Tuesday, 24 November 2015

Presenting Portlandia?

My expectations of Portland, mainly based on the TV show Portlandia, were that it would be Melbourne 2.0 with more hipsters, better coffee and better public transport. There have been mixed results in meeting these expectations, with the first being debatable, the second false and the last true.

Portland enjoys legendary status in the planning world and has been held up by planners everywhere as a model city for public transport. This legacy may even be a source of economic development through planning tourism, like this trip! As such I was under the impression that there would be either street cars, light rail or buses available as soon as you walk out of your front door. While this wasn’t quite the case, I was impressed with the reach of the routes, the simplicity of the colour code system and the integration and connecting of modes.

Not long into our visit it became apparent that homelessness is ubiquitous in Portland. The scale and nakedness of the problem was the biggest culture shock for me. While it is widely acknowledged that the inadequate provision of mental health services is a major contributor to homelessness, it is unclear whether it has inadvertently exacerbated by the gentrification that has swept through the city. Gentrification of the inner city has led to low income earners having to move further out of Portland in areas where there is less public transport available causing them to become more reliant on cars. This problem is playing out at Portland State University, where cycling has decreased and more students are driving.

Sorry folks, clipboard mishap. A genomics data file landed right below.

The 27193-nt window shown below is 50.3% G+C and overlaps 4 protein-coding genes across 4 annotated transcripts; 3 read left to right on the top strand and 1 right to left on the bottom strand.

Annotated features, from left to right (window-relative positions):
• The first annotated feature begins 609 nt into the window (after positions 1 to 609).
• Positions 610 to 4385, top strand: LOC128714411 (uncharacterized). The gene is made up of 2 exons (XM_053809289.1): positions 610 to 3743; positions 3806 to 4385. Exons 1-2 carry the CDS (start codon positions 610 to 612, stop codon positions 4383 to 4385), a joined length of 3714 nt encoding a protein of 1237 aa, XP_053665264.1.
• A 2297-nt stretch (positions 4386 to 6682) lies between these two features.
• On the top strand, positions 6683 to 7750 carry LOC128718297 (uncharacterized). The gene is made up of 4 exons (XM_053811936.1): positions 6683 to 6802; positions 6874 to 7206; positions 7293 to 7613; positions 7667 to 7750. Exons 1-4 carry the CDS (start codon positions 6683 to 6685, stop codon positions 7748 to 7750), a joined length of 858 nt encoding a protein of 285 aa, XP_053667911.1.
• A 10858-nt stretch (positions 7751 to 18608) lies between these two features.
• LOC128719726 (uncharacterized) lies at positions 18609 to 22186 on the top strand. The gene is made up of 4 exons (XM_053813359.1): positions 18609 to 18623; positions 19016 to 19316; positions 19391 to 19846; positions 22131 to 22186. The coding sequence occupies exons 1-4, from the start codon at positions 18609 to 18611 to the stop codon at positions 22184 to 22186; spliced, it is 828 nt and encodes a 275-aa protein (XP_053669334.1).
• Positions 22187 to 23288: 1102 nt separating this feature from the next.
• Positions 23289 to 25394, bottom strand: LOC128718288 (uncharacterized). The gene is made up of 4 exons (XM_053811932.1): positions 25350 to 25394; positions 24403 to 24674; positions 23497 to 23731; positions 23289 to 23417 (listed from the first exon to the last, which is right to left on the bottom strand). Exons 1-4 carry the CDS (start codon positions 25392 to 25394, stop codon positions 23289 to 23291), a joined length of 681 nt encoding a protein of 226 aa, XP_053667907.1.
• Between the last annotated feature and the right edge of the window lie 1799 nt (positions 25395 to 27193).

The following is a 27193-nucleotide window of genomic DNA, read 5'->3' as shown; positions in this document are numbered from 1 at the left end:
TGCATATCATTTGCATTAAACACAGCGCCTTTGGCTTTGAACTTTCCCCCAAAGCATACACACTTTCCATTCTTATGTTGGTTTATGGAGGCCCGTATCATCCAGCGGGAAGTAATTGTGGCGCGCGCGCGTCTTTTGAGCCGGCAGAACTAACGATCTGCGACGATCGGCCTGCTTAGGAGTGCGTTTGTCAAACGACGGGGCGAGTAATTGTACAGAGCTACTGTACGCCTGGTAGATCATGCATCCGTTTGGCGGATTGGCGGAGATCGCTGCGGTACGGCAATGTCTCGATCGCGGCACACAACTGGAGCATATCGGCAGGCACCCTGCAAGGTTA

Despite this, the culture of cycling is enviable in Portland, as it has transcended fringe hipster culture into the mainstream. How it managed to do this or whether it has always been this way will be the subject of my research project.

By far my favourite thing about Portland is the abundance of awesome local craft beer. At the Sunday market I tried the Rogue Good Chit Pilsner made with floor malted barley. This old-school technique of malting is still very uncommon in the Australian craft beer scene. Though I didn’t get a chance to investigate, I have no doubt that the beer industry in Portland contributes substantially to the local economy. Australia’s craft beer industry is still in its infancy so it was cool to see such a thriving beer scene.

Angela Plazzer